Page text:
Disaster Resilience Rebuilding Program

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Disaster Resilience Rebuilding

The Disaster Resilience Rebuilding Program consists of two components, a grant program and a loan program.  The Resilience Rebuilding Grant (RRG) provides funding to qualifying homeowners for rebuilding homes in the wake of wildfires, high winds, floods, and other state and federally declared disasters. The aim is to promote rebuilding in accordance with high performance building standards adopted by local communities and voluntary sustainable building elements that exceed local code requirements, including the incorporation of fire-resistant building materials and energy efficiency measures.  

The loan fund is for eligible households that do not income qualify for the grant, but still require additional resources to rebuild their home. Together, this program aims to help Coloradans who have been affected by natural disaster not only rebuild their homes, but produce healthier, safer and more resilient homes throughout the state.

The first phase of this program focuses on rebuilding owner-occupied homes. Other phases will follow if funding is available. 

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Program Overview

For: Qualifying homeowners for rebuilding homes in the wake of wildfires, high winds, floods, and other state and federally declared disasters.

First phase focus: For the first phase rebuilding owner-occupied homes will be the focus. Other phases will follow.

Application availability: Applications and additional details are being developed and will be available in October.  Information will be available through the Boulder County Recovery Navigators and this website.

Partners: The Colorado Department of Local Affairs including the Division of Local Government and the Division of Housing are working together with the Colorado Energy Office on this program. 

Electrification Incentives: In addition to the grants and loans described here, additional funding is available through the Colorado Energy Office’s Sustainable Rebuilding Program, providing a $10,000 rebate for households that include an induction stove, electric water heater, and an air source heat pump in their reconstruction.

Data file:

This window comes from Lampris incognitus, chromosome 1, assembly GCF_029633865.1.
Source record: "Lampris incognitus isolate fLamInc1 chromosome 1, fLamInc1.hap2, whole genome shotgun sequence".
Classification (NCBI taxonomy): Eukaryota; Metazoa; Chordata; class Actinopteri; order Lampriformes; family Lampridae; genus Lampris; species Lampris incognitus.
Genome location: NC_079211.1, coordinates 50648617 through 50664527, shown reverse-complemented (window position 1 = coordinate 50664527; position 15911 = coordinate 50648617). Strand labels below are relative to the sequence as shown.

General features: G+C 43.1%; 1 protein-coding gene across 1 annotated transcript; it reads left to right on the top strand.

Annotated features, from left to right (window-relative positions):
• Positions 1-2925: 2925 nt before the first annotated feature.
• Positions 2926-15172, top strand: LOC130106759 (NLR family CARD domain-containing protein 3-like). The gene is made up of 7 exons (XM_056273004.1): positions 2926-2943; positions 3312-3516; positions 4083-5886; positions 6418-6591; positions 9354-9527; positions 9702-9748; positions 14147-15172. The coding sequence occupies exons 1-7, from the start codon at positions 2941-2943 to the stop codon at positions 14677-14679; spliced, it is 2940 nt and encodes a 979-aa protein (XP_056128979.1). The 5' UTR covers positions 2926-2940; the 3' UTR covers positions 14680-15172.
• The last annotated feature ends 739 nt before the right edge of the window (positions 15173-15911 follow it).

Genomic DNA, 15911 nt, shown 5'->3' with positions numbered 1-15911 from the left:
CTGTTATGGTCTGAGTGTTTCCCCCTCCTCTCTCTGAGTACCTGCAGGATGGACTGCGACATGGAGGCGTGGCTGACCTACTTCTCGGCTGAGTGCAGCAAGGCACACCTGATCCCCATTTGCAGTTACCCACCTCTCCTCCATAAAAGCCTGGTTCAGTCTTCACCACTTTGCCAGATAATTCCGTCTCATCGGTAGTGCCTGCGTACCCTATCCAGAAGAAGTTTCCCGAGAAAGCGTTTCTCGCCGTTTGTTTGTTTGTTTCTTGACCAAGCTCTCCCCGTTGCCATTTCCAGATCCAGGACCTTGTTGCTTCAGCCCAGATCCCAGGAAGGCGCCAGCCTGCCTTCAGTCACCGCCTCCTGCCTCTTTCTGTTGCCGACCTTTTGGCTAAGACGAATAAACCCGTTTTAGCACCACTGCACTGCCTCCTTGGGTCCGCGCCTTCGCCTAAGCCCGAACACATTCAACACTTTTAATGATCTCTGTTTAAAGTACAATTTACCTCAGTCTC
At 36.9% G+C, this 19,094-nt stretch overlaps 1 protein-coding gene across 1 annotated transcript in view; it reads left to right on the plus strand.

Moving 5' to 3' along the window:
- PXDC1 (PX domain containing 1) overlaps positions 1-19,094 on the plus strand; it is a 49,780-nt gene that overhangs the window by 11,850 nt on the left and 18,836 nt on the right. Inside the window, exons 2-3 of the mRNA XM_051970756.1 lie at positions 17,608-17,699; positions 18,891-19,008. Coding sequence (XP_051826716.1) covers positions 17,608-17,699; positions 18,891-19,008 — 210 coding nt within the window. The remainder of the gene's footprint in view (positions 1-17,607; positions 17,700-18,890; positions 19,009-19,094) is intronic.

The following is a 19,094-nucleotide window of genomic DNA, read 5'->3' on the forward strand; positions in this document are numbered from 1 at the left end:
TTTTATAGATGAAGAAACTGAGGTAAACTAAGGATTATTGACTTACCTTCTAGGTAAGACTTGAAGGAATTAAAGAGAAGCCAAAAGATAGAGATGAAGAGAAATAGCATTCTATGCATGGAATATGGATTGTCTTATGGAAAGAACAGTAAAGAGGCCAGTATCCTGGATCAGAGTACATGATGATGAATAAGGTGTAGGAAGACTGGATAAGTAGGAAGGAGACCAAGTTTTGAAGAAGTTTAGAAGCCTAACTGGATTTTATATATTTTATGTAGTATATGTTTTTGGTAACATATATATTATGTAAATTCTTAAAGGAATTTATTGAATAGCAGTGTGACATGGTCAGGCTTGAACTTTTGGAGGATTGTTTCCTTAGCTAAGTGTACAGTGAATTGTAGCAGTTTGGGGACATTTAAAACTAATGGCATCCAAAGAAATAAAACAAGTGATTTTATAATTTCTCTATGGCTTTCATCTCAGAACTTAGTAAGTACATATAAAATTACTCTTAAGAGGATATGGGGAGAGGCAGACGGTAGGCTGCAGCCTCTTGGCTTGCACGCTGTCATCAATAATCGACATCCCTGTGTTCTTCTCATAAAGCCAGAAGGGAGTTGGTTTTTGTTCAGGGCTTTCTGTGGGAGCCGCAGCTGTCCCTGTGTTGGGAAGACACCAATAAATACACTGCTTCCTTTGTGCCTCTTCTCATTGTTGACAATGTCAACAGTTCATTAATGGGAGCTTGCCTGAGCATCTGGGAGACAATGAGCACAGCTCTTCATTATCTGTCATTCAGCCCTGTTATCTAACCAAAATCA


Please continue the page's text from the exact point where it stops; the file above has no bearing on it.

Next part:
Hazard Mitigation Funding: All grant recipients must rebuild to current building code standards for their community.  Additional funding may be available for additional mitigation measures beyond currently adopted building codes to include improvements in mitigation design elements and construction. 

Ask a Question about the Disaster Resilience Rebuilding Program

Print a PDF copy of the program FAQs

 
What is the Disaster Resilience Rebuilding (DRR) Program? 

Governor Polis signed Senate Bill 22-206 into law on May 17, 2022 and created three new efforts in Colorado including:

  • Disaster Resilience Rebuilding Program
  • Sustainable Rebuilding Program
  • Office of Climate Preparedness

The Disaster Resilience Rebuilding Program is a loan and grant program that supports rebuilding in accordance with high performance building standards adopted by local communities and voluntary sustainable building elements that exceed local code requirements, including the incorporation of fire-resistant building materials and energy efficiency measures. This program aims to help Coloradans who have been affected by natural disasters not only to rebuild their homes, but to produce healthier, safer and more resilient homes throughout the state.

 

Will funds be available for businesses, landlords and local governments?

In this first phase of the Disaster Resilience Rebuilding Program only owner-occupied residences are eligible for funding. In later phases, persons who own rental properties, housing authorities, impacted businesses, non-profit organizations and governmental entities including tribal governments may apply pending the availability of funds.  

Due to the large impact to housing stock in the most recent disasters, funds are being prioritized for those who lost their primary residence homes. 

 

How will my award be determined?

The award for these funds is intended to help fill the underinsurance gap and enable households to rebuild their homes in a more resilient manner. It is based on a standard rebuilding cost for the home, less insurance received (plus the deductible), Federal Emergency Management Agency (FEMA) assistance for rebuilding, Small Business Administration (SBA) assistance, or any other grants or federally subsidized loans received.